You recently changed your name from Sowoke Entertainment Bureau to Marevo Collective. Is this related to the association with the “Soviet” (Sovok) in the title?
Both, with “sovok” and “so woke”, with the expansion of the team and a little different feelings from working in it. There was a feeling that the name did not reflect us correctly as a studio, and for some, it could be a label that we are fans of the “sovok”, although from the beginning this name was ironic title of the USSR. My team and I thought about “rebranding” last year, but all could not come to a single name.
With the beginning of the war, we understood that the “sovok” must go, and a decision must be made as soon as possible. If before you could afford some inaccuracies and associations and play games without thinking so much about the “sign”, now no way. When a necrophiliac parade of images of the past, a dead state, is broadcast in the neighborhood, there is a desire to move as far away from the smallest associations with the like.
Instead, we wanted to have the Ukrainian word in the title, we chose “marevo” because it is about ghosts, about something imaginary, ephemeral, a little scary, which fits well with our projects, our mood.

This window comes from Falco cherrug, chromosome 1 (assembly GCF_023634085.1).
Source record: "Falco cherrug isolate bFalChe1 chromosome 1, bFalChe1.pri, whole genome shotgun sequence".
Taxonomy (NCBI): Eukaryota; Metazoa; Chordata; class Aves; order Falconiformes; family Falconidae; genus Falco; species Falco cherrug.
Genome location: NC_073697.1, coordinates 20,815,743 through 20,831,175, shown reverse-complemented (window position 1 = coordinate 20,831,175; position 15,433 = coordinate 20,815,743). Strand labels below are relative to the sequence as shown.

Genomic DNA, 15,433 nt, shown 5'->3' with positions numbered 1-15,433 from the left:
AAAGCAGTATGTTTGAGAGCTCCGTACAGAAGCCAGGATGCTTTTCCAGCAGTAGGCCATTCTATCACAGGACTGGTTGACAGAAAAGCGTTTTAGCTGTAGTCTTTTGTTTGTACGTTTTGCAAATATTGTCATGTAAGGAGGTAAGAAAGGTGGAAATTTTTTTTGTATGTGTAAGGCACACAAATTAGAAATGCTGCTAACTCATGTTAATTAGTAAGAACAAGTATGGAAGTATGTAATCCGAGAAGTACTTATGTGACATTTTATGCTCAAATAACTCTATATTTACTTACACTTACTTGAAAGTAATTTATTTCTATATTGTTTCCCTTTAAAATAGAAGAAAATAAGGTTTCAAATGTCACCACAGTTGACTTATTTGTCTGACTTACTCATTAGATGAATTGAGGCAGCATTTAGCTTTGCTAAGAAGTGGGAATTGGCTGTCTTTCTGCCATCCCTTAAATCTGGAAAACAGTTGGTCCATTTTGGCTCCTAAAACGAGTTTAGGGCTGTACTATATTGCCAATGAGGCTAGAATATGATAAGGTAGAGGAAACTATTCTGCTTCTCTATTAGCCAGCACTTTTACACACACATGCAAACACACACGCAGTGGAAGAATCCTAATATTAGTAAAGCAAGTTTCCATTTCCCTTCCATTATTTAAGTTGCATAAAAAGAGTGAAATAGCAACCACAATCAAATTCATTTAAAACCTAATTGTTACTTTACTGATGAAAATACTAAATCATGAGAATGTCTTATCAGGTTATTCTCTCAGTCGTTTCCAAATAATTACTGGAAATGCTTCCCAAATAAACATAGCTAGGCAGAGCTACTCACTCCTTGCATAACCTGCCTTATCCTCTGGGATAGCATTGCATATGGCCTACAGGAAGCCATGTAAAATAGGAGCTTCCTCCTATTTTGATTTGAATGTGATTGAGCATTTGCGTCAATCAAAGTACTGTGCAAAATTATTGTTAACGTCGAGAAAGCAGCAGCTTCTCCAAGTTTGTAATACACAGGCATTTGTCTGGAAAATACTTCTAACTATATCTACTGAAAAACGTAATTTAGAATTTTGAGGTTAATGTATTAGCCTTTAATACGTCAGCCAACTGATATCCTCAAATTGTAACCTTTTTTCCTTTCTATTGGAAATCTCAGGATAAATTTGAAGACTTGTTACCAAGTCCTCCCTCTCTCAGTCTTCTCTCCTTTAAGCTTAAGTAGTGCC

Am I right that you now have three games in development?
No, only Zero Losses. We do one project at a time, all the others are now on pause. When we finish minimizing losses, we will rest for a couple of weeks and return to the others. Fans are waiting.
How many people are working on Marevo Collective games?
There were three of us in the Bureau, now there are six. Two developers, two sound designers, one artist, and me, a game designer/director. We all work remotely, but we often visit each other or go somewhere together, because now almost all the staff is in one city.
How did the beginning of a full-scale war affect your team? Did you evacuate? Do you work from bomb shelters? How are you holding up?